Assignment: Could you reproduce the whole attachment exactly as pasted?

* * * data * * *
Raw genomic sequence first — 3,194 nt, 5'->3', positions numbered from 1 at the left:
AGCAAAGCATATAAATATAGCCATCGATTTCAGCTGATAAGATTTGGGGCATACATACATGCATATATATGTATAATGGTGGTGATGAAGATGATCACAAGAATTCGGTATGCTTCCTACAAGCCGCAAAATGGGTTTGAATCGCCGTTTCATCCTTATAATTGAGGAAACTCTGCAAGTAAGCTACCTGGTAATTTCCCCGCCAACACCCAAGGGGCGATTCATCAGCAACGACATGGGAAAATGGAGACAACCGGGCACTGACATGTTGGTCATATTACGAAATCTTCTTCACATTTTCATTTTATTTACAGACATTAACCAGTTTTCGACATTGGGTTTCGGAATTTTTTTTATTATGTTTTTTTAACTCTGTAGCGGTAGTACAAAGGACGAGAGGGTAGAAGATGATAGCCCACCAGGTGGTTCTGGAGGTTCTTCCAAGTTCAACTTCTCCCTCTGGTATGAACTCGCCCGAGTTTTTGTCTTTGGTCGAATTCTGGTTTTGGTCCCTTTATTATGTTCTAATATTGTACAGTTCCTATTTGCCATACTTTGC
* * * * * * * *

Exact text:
Raw genomic sequence first — 3,194 nt, 5'->3', positions numbered from 1 at the left:
AGCAAAGCATATAAATATAGCCATCGATTTCAGCTGATAAGATTTGGGGCATACATACATGCATATATATGTATAATGGTGGTGATGAAGATGATCACAAGAATTCGGTATGCTTCCTACAAGCCGCAAAATGGGTTTGAATCGCCGTTTCATCCTTATAATTGAGGAAACTCTGCAAGTAAGCTACCTGGTAATTTCCCCGCCAACACCCAAGGGGCGATTCATCAGCAACGACATGGGAAAATGGAGACAACCGGGCACTGACATGTTGGTCATATTACGAAATCTTCTTCACATTTTCATTTTATTTACAGACATTAACCAGTTTTCGACATTGGGTTTCGGAATTTTTTTTATTATGTTTTTTTAACTCTGTAGCGGTAGTACAAAGGACGAGAGGGTAGAAGATGATAGCCCACCAGGTGGTTCTGGAGGTTCTTCCAAGTTCAACTTCTCCCTCTGGTATGAACTCGCCCGAGTTTTTGTCTTTGGTCGAATTCTGGTTTTGGTCCCTTTATTATGTTCTAATATTGTACAGTTCCTATTTGCCATACTTTGC